Republican Party

  • Can the Republican Party be Saved?

    Geoffrey Kabaservice is the author of "Rule and Ruin," a history of the Republican Party since 1950. He discusses the party's turn toward right-wing radicalism with Vox's Sean Illing. 

  • Trump’s Parting Gift to Joe Biden

    by Ronald Brownstein

    Joe Biden's inaugural address was the first since Lincoln's in 1861 that used the term "disunion," emphasizing the severity of America's political division and Biden's potential to create a political realignment around commitment to democracy and democratic culture. 

  • QAnon Is Destroying the GOP From Within

    by Ben Sasse

    The Republican Senator from Nebraska, who holds a doctorate in American history, warns that his party cannot continue to "preach the Constitution while winking at QAnon," and suggests ways to repair the frayed social fabric in which conspiracy theories thrive.

  • Trump Is the Republican Party’s Past and Its Future

    by Lisa McGirr

    It's not a question of whether Trump voters are driven by racism, nativism or conspiracy theories, or by "economic anxiety." Republican economic policies have created inequality and instability that the party can only paper over by encouraging resentment, suspicion and hostility. It won't end with Trump's departure.

  • The Long Overdue End of the “Serious Conservative"

    by Charles J. Holden

    Two darlings of the conservative movement – Ted Cruz and Josh Hawley – found themselves in hot water last week after supporting the false narrative of election fraud that inspired the Capitol rioting. It's part of a long legacy of media-anointed "serious conservatives" whose smarts have been inflated.

  • The Respectables

    by Adam Serwer

    The history of racist political violence in the United States means no one should be surprised by the presence of the economically comfortable and professionally accomplished among the Capitol rioters, who believe their right to rule, rather than their subsistence, is threatened. 

  • Teddy Roosevelt and Josh Hawley's History Lessons

    by David Goldfischer

    Josh Hawley wrote a 2008 biography of Theodore Roosevelt balancing praise of the former president's vision of democracy with condemnation of his grasping for power. One wonders how the author of this book could have acted as the Senator did on January 6. 

  • Will the Republicans Take the Fascist Option?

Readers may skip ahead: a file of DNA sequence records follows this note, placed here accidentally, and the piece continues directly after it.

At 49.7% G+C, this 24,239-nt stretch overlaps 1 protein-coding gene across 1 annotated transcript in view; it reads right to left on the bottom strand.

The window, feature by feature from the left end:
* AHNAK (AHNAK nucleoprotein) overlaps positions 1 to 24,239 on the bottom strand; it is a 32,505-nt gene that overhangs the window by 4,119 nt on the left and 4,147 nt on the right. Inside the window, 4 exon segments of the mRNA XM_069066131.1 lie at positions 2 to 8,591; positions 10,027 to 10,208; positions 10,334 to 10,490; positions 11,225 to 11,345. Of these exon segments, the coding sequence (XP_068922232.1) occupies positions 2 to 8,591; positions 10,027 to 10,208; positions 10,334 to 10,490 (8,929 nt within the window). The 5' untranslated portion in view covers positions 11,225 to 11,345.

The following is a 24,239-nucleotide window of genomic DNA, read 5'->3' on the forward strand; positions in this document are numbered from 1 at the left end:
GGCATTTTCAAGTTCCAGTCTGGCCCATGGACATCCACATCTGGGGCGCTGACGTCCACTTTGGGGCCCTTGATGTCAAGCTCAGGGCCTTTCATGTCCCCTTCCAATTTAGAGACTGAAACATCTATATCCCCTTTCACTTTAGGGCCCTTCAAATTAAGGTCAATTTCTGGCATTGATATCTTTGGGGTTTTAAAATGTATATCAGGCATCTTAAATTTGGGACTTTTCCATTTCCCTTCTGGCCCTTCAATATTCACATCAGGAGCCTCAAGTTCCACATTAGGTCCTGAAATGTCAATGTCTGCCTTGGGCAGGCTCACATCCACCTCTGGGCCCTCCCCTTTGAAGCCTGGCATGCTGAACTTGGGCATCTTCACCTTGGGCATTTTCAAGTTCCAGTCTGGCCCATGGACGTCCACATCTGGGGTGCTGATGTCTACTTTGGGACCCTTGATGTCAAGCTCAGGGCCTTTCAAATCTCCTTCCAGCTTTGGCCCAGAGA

by Kevin Matthews

    Before this past week, too many in the GOP seemed too willing to choose the fascist option.  Now they have seen what it looks like and where it leads.  The question Republicans must answer is simple: Will they choose fascism anyway? 

  • The Deep Origins of Latino Support for Trump

    by Geraldo Cadava

    "In the White House, Joe Biden will have the opportunity to show Latinos that they’re important to the Democratic coalition. First, though, Democrats will have to acknowledge that a shift did, in fact, take place."

  • Worse Than Treason

    by Tom Nichols

    "The majority of the Republican Party and its apologists are advocating for the overthrow of an American election and the continued rule of a sociopathic autocrat."

  • To Be Or Not to Be... a Republican

    by James D. Zirin

    Donald Trump doesn't expect to prevail in the 2020 election, but may succeed in keeping hold of the Republican Party for years to come; his insistent claims of fraud are a test of loyalty. 

  • GOP Leader McConnell Congratulates Biden As President-Elect

    Julian Zelizer argues that the whole Washington Republican establishment has been involved in a dangerous effort to undermine faith in the election, even after the Electoral College has cast its votes and given Joe Biden a winning total. 

  • Trump’s Voter Fraud Yarn is Unraveling. But it can Still Help the GOP

    Rick Perlstein suggests that the Republicans' unwillingness to condemn Trump's wild theories about a stolen election are part of a historical pattern of fear that if the electorate expands Republicans will be lose. The theories won't overturn this election, but they will be used to justify future restrictions on the ballot.

  • How Did the GOP Become the Party of Ideas?

    by Lawrence B. Glickman

    The Republican Party's reputation as the "Party of Ideas" in the late 1970s and 1980s was generally created by Democratic Senator Daniel Patrick Moynihan, who derided the New Deal and Great Society as stale and outdated in a struggle to push the Democratic Party to the right.